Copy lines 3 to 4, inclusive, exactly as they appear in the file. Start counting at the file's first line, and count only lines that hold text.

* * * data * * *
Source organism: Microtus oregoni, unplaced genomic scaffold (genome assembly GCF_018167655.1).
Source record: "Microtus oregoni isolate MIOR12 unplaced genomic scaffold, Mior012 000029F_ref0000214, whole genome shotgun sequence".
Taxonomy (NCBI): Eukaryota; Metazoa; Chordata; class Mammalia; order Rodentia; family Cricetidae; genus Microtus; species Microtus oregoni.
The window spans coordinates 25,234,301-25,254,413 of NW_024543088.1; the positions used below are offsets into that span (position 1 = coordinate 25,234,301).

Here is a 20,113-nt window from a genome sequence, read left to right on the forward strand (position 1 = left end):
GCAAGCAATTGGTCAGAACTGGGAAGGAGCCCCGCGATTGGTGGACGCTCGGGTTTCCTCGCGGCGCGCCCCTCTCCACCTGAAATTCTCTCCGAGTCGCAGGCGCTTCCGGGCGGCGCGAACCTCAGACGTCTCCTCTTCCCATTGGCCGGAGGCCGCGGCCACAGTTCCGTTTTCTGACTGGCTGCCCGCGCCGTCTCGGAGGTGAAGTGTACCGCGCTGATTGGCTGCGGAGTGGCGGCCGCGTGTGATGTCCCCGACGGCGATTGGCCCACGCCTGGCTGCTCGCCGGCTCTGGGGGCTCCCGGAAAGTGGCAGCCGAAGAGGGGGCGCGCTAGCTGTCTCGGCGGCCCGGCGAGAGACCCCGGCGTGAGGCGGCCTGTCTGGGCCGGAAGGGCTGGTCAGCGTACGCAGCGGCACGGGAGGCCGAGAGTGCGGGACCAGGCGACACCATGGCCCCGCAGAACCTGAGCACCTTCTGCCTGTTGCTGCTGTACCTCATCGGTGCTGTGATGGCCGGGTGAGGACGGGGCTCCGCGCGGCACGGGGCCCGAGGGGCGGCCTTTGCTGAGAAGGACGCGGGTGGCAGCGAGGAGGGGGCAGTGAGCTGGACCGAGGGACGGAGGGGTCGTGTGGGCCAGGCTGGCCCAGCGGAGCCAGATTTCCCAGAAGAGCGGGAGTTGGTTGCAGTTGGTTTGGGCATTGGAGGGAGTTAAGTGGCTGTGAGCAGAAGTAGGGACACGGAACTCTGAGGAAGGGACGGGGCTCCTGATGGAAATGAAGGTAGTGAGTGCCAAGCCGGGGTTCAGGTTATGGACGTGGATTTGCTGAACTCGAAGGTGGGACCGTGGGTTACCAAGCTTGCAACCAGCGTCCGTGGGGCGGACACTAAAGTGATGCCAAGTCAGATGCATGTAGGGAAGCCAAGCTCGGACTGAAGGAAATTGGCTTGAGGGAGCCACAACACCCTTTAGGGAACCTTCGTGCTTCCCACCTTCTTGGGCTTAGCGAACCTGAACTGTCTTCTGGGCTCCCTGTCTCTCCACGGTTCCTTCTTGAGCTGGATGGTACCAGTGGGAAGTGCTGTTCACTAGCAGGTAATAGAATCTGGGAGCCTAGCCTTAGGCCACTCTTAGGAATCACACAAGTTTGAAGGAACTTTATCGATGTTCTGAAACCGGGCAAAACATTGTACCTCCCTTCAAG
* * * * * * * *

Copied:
Taxonomy (NCBI): Eukaryota; Metazoa; Chordata; class Mammalia; order Rodentia; family Cricetidae; genus Microtus; species Microtus oregoni.
The window spans coordinates 25,234,301-25,254,413 of NW_024543088.1; the positions used below are offsets into that span (position 1 = coordinate 25,234,301).